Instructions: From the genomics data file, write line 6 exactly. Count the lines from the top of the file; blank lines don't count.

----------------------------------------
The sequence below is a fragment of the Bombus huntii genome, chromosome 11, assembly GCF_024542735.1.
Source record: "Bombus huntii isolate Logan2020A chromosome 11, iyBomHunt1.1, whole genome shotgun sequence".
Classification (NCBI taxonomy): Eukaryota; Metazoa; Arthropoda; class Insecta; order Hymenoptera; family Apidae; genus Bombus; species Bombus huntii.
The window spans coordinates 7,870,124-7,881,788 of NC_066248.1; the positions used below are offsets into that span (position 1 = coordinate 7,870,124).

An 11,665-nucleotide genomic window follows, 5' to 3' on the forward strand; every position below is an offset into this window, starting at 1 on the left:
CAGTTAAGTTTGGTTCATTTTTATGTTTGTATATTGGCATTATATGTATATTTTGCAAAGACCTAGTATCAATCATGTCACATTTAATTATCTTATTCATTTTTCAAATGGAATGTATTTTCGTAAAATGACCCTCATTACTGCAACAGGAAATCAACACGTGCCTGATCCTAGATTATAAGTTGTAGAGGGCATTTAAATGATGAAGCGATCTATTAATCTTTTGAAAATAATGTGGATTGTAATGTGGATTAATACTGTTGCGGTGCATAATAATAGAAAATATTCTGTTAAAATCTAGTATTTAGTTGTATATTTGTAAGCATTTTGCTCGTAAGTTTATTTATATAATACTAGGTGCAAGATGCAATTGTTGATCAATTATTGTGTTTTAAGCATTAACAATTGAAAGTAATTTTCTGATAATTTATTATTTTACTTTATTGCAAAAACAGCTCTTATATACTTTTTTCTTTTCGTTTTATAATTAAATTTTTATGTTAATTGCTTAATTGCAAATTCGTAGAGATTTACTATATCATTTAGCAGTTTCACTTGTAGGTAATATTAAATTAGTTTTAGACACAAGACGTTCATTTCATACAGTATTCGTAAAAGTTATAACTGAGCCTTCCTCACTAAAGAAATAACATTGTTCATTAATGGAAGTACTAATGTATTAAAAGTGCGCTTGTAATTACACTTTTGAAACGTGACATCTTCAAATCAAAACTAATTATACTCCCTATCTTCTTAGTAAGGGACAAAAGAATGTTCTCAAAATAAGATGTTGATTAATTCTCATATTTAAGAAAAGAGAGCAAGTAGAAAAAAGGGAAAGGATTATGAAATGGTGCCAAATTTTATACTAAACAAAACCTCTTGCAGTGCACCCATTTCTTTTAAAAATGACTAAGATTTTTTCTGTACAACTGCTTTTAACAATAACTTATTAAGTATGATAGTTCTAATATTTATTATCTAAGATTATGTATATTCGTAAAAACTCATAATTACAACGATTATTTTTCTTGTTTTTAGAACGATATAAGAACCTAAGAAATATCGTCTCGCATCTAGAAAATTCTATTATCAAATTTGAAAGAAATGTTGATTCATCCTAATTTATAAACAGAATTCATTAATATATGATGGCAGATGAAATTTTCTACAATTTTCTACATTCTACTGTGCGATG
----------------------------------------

CAGTTAAGTTTGGTTCATTTTTATGTTTGTATATTGGCATTATATGTATATTTTGCAAAGACCTAGTATCAATCATGTCACATTTAATTATCTTATTCATTTTTCAAATGGAATGTATTTTCGTAAAATGACCCTCATTACTGCAACAGGAAATCAACACGTGCCTGATCCTAGATTATAAGTTGTAGAGGGCATTTAAATGATGAAGCGATCTATTAATCTTTTGAAAATAATGTGGATTGTAATGTGGATTAATACTGTTGCGGTGCATAATAATAGAAAATATTCTGTTAAAATCTAGTATTTAGTTGTATATTTGTAAGCATTTTGCTCGTAAGTTTATTTATATAATACTAGGTGCAAGATGCAATTGTTGATCAATTATTGTGTTTTAAGCATTAACAATTGAAAGTAATTTTCTGATAATTTATTATTTTACTTTATTGCAAAAACAGCTCTTATATACTTTTTTCTTTTCGTTTTATAATTAAATTTTTATGTTAATTGCTTAATTGCAAATTCGTAGAGATTTACTATATCATTTAGCAGTTTCACTTGTAGGTAATATTAAATTAGTTTTAGACACAAGACGTTCATTTCATACAGTATTCGTAAAAGTTATAACTGAGCCTTCCTCACTAAAGAAATAACATTGTTCATTAATGGAAGTACTAATGTATTAAAAGTGCGCTTGTAATTACACTTTTGAAACGTGACATCTTCAAATCAAAACTAATTATACTCCCTATCTTCTTAGTAAGGGACAAAAGAATGTTCTCAAAATAAGATGTTGATTAATTCTCATATTTAAGAAAAGAGAGCAAGTAGAAAAAAGGGAAAGGATTATGAAATGGTGCCAAATTTTATACTAAACAAAACCTCTTGCAGTGCACCCATTTCTTTTAAAAATGACTAAGATTTTTTCTGTACAACTGCTTTTAACAATAACTTATTAAGTATGATAGTTCTAATATTTATTATCTAAGATTATGTATATTCGTAAAAACTCATAATTACAACGATTATTTTTCTTGTTTTTAGAACGATATAAGAACCTAAGAAATATCGTCTCGCATCTAGAAAATTCTATTATCAAATTTGAAAGAAATGTTGATTCATCCTAATTTATAAACAGAATTCATTAATATATGATGGCAGATGAAATTTTCTACAATTTTCTACATTCTACTGTGCGATG